When people ask me what is the myth today, I always have the feeling there is no myth, there can be no myth anymore. A mythology requires a homogeneous population, a group of people within a horizon who will have had equivalent experiences for whom certain specific images will continue to have, independently, the same sense, the same meaning, the same affect value. Whereas in our world, with the great miscellaneous people in this room, I dare say there are so many different backgrounds here that your responses to images would be quite particular to yourselves, so each of us is, as it were, thrown into the requirement to develop out of his own depth, to learn what his own driving grounds are, and you can’t take them from elsewhere. — Joseph Campbell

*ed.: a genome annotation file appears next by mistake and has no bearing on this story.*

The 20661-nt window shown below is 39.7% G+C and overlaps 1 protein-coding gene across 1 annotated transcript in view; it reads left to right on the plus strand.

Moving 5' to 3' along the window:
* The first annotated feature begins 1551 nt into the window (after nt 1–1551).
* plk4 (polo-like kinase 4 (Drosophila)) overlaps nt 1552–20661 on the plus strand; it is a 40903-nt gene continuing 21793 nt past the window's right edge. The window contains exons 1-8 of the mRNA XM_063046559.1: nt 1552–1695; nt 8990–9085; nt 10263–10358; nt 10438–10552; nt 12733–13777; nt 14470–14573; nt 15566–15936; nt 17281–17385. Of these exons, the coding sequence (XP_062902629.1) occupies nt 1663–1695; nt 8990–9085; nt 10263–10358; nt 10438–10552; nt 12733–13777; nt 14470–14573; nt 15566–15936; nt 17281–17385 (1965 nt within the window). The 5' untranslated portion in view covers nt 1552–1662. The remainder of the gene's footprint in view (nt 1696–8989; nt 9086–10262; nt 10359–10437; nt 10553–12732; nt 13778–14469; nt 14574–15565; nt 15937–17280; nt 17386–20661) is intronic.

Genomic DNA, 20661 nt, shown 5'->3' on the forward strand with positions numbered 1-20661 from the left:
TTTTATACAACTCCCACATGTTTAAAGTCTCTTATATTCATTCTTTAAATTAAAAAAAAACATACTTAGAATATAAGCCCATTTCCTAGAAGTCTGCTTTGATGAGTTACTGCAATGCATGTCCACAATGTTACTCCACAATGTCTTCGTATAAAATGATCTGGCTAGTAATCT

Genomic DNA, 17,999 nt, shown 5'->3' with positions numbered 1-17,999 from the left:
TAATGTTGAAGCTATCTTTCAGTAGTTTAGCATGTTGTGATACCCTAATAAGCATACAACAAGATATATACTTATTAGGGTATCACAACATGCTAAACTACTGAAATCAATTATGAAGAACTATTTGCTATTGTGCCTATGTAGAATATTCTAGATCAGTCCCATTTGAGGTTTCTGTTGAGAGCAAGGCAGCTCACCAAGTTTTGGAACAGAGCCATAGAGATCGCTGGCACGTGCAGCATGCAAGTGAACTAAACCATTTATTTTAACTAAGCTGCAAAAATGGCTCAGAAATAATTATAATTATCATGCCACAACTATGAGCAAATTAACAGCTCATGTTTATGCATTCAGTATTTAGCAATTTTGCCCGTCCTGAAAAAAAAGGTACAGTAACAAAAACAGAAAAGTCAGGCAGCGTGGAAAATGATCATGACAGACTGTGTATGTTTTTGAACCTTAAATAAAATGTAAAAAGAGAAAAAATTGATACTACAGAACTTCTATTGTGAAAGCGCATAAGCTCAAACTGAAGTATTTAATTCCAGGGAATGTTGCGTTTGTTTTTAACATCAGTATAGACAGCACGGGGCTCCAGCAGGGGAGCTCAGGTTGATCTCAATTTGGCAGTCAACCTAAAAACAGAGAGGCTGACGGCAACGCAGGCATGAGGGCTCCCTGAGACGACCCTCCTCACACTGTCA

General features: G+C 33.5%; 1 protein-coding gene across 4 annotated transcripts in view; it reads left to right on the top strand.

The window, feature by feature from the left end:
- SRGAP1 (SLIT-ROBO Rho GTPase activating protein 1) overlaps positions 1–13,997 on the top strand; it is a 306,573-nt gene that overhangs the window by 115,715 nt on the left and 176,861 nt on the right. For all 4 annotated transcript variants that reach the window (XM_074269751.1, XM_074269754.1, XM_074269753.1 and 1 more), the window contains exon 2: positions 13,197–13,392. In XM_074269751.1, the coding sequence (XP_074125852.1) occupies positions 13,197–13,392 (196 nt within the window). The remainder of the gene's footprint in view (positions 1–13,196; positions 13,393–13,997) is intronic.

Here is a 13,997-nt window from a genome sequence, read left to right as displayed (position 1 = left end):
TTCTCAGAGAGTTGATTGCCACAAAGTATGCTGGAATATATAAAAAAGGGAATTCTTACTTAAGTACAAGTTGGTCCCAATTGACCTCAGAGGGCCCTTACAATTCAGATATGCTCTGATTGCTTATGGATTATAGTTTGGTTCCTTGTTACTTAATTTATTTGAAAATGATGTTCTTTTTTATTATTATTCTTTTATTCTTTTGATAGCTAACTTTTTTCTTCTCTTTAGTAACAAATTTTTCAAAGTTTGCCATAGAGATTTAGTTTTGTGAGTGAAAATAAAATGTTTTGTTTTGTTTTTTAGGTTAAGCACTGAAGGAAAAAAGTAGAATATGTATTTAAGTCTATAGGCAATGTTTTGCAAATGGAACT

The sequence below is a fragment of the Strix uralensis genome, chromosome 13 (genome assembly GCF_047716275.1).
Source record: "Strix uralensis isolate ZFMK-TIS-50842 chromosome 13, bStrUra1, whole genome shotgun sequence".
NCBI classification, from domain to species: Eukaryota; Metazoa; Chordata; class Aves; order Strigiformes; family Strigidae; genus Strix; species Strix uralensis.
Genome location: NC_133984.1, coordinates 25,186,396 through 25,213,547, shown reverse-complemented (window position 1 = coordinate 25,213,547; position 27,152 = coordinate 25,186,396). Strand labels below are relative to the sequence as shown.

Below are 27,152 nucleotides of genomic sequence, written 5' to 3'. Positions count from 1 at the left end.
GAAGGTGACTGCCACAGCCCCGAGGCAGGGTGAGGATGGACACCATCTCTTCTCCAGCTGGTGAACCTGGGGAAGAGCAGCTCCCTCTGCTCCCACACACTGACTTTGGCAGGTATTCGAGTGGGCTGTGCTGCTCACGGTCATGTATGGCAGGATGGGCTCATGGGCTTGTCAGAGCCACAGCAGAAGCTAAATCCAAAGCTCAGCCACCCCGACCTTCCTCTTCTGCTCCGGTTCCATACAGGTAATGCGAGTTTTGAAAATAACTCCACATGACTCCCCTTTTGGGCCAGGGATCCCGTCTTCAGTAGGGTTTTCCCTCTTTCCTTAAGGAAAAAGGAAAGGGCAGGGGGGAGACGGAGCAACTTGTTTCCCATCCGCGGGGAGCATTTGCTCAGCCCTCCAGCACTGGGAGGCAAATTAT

Campbell explains how “Man” is viewed as the giver of meanings, the source of all the gods and all the hells, and is that One who must be recognized today, in love, as the sign to yourself of your transcendence of your own secondary ego. He takes us through the interior life of humans today and relates that to primitive myths, mysticism, and, more recently, flights in space.
This lecture was recorded at the Blaisdell Institute – Claremont Colleges in 1975.